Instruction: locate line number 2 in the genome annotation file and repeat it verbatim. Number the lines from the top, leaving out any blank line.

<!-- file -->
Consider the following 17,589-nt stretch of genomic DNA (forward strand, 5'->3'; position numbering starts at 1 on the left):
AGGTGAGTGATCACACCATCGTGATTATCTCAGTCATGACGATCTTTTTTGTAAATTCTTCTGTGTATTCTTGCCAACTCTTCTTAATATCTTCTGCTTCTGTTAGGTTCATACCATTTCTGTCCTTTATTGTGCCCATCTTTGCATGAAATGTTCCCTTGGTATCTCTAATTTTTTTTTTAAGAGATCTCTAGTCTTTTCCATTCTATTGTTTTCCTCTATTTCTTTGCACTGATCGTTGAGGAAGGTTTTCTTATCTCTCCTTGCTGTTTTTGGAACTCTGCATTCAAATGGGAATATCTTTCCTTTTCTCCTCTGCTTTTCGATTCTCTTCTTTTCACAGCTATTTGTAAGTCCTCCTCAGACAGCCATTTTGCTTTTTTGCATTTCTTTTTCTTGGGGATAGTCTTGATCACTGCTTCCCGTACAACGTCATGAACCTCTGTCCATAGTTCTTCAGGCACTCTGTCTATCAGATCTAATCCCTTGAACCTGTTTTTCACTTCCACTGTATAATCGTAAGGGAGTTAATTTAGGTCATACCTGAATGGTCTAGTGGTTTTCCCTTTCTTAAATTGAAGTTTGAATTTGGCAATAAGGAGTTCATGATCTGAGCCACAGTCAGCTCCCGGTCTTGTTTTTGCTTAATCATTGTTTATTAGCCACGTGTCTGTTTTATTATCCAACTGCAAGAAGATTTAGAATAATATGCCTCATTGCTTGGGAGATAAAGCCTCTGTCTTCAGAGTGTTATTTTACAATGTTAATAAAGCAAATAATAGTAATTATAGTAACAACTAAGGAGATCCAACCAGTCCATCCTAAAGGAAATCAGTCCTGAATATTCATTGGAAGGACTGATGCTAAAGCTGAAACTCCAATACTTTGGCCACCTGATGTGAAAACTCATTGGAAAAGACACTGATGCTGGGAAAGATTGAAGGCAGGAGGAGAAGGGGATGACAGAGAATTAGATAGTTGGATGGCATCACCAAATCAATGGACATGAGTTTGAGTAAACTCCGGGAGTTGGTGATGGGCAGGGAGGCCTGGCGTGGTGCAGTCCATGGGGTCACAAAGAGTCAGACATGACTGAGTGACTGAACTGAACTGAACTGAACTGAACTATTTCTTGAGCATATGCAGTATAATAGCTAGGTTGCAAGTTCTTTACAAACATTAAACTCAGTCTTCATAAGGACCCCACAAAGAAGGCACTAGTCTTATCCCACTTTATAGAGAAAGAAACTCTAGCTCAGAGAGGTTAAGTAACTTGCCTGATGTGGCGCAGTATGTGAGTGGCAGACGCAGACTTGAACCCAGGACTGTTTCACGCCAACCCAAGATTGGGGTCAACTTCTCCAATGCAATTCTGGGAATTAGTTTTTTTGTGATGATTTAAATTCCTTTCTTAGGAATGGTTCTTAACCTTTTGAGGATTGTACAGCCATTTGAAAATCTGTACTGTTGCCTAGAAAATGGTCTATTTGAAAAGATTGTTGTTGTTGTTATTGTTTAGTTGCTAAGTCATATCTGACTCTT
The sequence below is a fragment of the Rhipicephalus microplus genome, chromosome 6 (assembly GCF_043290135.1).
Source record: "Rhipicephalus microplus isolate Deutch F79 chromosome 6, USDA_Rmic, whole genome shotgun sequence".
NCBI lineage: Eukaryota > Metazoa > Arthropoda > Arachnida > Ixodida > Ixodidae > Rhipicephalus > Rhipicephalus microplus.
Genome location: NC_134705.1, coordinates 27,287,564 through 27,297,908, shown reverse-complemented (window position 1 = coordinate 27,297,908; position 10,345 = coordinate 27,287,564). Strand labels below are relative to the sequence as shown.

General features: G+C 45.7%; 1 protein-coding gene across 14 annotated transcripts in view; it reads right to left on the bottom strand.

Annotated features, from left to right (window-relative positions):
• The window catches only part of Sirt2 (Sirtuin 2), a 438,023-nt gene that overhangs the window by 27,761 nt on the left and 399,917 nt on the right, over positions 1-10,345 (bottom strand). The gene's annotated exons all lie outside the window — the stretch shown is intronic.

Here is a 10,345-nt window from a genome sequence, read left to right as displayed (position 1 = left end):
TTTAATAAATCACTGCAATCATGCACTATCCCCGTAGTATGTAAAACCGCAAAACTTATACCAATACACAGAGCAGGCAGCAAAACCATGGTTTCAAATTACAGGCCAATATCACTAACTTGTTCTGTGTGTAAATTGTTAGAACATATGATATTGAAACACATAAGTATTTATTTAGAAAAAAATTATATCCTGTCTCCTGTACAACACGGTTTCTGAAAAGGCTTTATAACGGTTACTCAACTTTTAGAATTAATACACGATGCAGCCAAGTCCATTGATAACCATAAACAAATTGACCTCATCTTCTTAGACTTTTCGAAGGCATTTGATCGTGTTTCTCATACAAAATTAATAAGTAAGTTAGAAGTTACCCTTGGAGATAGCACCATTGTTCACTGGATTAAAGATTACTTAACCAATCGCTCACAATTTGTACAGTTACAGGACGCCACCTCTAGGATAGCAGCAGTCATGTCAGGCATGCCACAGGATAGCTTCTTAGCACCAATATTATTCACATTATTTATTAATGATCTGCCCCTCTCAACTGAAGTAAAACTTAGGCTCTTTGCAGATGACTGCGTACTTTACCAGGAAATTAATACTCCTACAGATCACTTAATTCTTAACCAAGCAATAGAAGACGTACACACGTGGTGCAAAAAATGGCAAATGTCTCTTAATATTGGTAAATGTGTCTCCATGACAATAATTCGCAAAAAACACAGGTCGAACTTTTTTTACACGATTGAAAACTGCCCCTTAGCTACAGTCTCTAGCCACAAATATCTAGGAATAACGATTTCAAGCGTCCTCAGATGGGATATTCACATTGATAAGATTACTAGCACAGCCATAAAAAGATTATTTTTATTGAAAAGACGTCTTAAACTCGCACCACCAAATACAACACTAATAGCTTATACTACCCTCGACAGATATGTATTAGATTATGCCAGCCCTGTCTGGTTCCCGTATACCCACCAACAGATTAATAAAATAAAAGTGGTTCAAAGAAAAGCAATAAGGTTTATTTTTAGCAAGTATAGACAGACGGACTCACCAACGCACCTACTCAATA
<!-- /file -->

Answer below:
AGGTGAGTGATCACACCATCGTGATTATCTCAGTCATGACGATCTTTTTTGTAAATTCTTCTGTGTATTCTTGCCAACTCTTCTTAATATCTTCTGCTTCTGTTAGGTTCATACCATTTCTGTCCTTTATTGTGCCCATCTTTGCATGAAATGTTCCCTTGGTATCTCTAATTTTTTTTTTAAGAGATCTCTAGTCTTTTCCATTCTATTGTTTTCCTCTATTTCTTTGCACTGATCGTTGAGGAAGGTTTTCTTATCTCTCCTTGCTGTTTTTGGAACTCTGCATTCAAATGGGAATATCTTTCCTTTTCTCCTCTGCTTTTCGATTCTCTTCTTTTCACAGCTATTTGTAAGTCCTCCTCAGACAGCCATTTTGCTTTTTTGCATTTCTTTTTCTTGGGGATAGTCTTGATCACTGCTTCCCGTACAACGTCATGAACCTCTGTCCATAGTTCTTCAGGCACTCTGTCTATCAGATCTAATCCCTTGAACCTGTTTTTCACTTCCACTGTATAATCGTAAGGGAGTTAATTTAGGTCATACCTGAATGGTCTAGTGGTTTTCCCTTTCTTAAATTGAAGTTTGAATTTGGCAATAAGGAGTTCATGATCTGAGCCACAGTCAGCTCCCGGTCTTGTTTTTGCTTAATCATTGTTTATTAGCCACGTGTCTGTTTTATTATCCAACTGCAAGAAGATTTAGAATAATATGCCTCATTGCTTGGGAGATAAAGCCTCTGTCTTCAGAGTGTTATTTTACAATGTTAATAAAGCAAATAATAGTAATTATAGTAACAACTAAGGAGATCCAACCAGTCCATCCTAAAGGAAATCAGTCCTGAATATTCATTGGAAGGACTGATGCTAAAGCTGAAACTCCAATACTTTGGCCACCTGATGTGAAAACTCATTGGAAAAGACACTGATGCTGGGAAAGATTGAAGGCAGGAGGAGAAGGGGATGACAGAGAATTAGATAGTTGGATGGCATCACCAAATCAATGGACATGAGTTTGAGTAAACTCCGGGAGTTGGTGATGGGCAGGGAGGCCTGGCGTGGTGCAGTCCATGGGGTCACAAAGAGTCAGACATGACTGAGTGACTGAACTGAACTGAACTGAACTGAACTATTTCTTGAGCATATGCAGTATAATAGCTAGGTTGCAAGTTCTTTACAAACATTAAACTCAGTCTTCATAAGGACCCCACAAAGAAGGCACTAGTCTTATCCCACTTTATAGAGAAAGAAACTCTAGCTCAGAGAGGTTAAGTAACTTGCCTGATGTGGCGCAGTATGTGAGTGGCAGACGCAGACTTGAACCCAGGACTGTTTCACGCCAACCCAAGATTGGGGTCAACTTCTCCAATGCAATTCTGGGAATTAGTTTTTTTGTGATGATTTAAATTCCTTTCTTAGGAATGGTTCTTAACCTTTTGAGGATTGTACAGCCATTTGAAAATCTGTACTGTTGCCTAGAAAATGGTCTATTTGAAAAGATTGTTGTTGTTGTTATTGTTTAGTTGCTAAGTCATATCTGACTCTT